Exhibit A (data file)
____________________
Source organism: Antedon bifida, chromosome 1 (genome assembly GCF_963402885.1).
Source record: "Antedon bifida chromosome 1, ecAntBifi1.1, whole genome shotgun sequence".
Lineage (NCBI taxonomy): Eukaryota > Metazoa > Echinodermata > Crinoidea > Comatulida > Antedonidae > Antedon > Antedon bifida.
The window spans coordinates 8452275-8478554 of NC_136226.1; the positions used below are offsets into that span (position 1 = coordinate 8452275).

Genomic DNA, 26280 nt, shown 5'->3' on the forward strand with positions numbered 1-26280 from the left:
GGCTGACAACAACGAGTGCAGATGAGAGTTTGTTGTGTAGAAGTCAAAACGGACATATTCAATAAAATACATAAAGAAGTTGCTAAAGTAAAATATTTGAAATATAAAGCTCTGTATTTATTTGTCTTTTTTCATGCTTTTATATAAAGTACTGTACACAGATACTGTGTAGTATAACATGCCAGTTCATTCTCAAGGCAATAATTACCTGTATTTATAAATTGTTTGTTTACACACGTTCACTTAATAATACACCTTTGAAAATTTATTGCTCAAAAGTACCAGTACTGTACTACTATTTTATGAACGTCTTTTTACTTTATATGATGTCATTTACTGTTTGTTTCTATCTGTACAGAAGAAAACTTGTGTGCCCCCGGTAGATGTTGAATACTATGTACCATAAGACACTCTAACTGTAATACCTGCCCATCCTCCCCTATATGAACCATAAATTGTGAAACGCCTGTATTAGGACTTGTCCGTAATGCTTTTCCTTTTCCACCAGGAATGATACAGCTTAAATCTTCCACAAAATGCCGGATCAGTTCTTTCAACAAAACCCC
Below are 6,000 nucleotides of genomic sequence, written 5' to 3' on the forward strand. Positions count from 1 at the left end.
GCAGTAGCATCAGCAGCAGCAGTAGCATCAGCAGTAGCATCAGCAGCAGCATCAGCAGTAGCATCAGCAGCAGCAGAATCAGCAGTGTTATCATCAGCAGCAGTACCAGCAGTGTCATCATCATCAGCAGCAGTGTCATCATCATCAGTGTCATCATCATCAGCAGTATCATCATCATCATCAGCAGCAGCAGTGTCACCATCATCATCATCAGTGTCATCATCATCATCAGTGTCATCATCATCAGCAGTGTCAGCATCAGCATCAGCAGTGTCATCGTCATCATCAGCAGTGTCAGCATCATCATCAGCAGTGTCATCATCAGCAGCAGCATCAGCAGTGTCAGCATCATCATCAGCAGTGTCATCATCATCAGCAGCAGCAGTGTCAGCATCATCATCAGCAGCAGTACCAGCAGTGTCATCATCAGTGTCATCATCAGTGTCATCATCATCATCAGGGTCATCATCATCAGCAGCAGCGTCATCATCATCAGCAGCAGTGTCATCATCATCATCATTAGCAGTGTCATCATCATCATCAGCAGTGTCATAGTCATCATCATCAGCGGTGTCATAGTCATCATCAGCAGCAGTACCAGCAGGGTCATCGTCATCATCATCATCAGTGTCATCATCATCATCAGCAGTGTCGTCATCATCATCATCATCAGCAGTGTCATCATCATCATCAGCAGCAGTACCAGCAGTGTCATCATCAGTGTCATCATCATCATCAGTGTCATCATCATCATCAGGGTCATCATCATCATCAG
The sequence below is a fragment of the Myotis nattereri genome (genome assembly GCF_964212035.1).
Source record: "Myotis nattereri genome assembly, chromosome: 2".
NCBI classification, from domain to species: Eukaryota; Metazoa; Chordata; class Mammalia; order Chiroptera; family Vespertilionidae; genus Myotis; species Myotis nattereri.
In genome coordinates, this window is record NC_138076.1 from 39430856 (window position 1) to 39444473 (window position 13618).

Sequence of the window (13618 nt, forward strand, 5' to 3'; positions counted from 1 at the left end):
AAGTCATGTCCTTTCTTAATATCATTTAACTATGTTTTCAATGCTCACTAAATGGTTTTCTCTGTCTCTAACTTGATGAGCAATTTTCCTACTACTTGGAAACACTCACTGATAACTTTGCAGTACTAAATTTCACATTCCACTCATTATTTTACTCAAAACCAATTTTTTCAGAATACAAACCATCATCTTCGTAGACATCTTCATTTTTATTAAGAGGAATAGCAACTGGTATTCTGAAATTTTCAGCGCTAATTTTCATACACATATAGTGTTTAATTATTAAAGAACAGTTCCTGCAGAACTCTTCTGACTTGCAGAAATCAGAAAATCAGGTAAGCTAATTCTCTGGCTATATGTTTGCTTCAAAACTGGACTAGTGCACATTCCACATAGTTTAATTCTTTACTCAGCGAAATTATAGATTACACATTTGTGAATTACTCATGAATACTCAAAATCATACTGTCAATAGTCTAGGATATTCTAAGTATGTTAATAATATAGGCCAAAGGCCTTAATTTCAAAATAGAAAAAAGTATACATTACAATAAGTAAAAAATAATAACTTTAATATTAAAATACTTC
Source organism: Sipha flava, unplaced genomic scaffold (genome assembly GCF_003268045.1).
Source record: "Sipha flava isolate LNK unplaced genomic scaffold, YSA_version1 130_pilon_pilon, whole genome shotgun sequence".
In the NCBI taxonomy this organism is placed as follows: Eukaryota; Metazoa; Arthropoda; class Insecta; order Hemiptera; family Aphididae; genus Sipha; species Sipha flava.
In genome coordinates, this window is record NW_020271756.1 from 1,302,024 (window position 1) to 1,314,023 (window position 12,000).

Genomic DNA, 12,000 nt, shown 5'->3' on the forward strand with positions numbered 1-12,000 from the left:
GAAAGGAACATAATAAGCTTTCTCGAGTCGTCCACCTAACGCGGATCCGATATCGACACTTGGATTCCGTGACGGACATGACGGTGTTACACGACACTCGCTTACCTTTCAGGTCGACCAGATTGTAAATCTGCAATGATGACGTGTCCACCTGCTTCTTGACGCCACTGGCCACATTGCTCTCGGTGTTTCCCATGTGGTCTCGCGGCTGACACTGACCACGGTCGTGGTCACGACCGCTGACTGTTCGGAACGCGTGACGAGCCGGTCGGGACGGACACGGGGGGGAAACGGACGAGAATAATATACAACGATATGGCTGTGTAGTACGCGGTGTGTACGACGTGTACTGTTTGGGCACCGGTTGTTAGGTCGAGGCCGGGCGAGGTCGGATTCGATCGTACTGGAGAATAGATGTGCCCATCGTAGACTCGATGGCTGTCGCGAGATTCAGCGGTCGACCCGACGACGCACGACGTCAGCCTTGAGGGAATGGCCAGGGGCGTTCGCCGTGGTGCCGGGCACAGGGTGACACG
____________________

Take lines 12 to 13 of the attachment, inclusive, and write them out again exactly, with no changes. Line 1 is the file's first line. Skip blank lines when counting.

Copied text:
In genome coordinates, this window is record NC_138076.1 from 39430856 (window position 1) to 39444473 (window position 13618).

Sequence of the window (13618 nt, forward strand, 5' to 3'; positions counted from 1 at the left end):